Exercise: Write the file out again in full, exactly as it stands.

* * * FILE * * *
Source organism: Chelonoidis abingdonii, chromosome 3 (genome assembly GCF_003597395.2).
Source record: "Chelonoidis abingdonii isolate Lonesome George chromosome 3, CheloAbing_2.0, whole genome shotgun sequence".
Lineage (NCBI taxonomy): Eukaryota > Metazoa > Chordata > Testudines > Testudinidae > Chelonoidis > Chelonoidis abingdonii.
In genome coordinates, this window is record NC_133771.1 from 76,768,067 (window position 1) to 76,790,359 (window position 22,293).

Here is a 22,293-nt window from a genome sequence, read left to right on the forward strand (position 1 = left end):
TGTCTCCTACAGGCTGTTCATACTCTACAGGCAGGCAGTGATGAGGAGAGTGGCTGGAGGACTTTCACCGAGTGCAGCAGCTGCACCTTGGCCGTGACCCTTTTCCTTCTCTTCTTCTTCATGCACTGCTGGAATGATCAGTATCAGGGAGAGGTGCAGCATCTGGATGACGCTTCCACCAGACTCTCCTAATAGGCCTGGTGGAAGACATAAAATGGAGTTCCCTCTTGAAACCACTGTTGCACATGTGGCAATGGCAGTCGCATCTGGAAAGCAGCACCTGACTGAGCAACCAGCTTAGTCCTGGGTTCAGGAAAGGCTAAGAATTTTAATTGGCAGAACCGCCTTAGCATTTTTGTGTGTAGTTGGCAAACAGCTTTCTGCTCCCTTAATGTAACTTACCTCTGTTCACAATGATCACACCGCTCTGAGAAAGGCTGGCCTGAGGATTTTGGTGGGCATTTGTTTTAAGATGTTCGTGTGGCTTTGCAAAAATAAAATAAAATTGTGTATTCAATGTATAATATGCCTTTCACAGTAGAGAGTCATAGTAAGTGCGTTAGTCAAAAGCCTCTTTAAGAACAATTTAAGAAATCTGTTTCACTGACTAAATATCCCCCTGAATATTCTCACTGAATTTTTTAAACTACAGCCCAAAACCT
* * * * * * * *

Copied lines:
Source organism: Chelonoidis abingdonii, chromosome 3 (genome assembly GCF_003597395.2).
Source record: "Chelonoidis abingdonii isolate Lonesome George chromosome 3, CheloAbing_2.0, whole genome shotgun sequence".
Lineage (NCBI taxonomy): Eukaryota > Metazoa > Chordata > Testudines > Testudinidae > Chelonoidis > Chelonoidis abingdonii.
In genome coordinates, this window is record NC_133771.1 from 76,768,067 (window position 1) to 76,790,359 (window position 22,293).

Here is a 22,293-nt window from a genome sequence, read left to right on the forward strand (position 1 = left end):
TGTCTCCTACAGGCTGTTCATACTCTACAGGCAGGCAGTGATGAGGAGAGTGGCTGGAGGACTTTCACCGAGTGCAGCAGCTGCACCTTGGCCGTGACCCTTTTCCTTCTCTTCTTCTTCATGCACTGCTGGAATGATCAGTATCAGGGAGAGGTGCAGCATCTGGATGACGCTTCCACCAGACTCTCCTAATAGGCCTGGTGGAAGACATAAAATGGAGTTCCCTCTTGAAACCACTGTTGCACATGTGGCAATGGCAGTCGCATCTGGAAAGCAGCACCTGACTGAGCAACCAGCTTAGTCCTGGGTTCAGGAAAGGCTAAGAATTTTAATTGGCAGAACCGCCTTAGCATTTTTGTGTGTAGTTGGCAAACAGCTTTCTGCTCCCTTAATGTAACTTACCTCTGTTCACAATGATCACACCGCTCTGAGAAAGGCTGGCCTGAGGATTTTGGTGGGCATTTGTTTTAAGATGTTCGTGTGGCTTTGCAAAAATAAAATAAAATTGTGTATTCAATGTATAATATGCCTTTCACAGTAGAGAGTCATAGTAAGTGCGTTAGTCAAAAGCCTCTTTAAGAACAATTTAAGAAATCTGTTTCACTGACTAAATATCCCCCTGAATATTCTCACTGAATTTTTTAAACTACAGCCCAAAACCT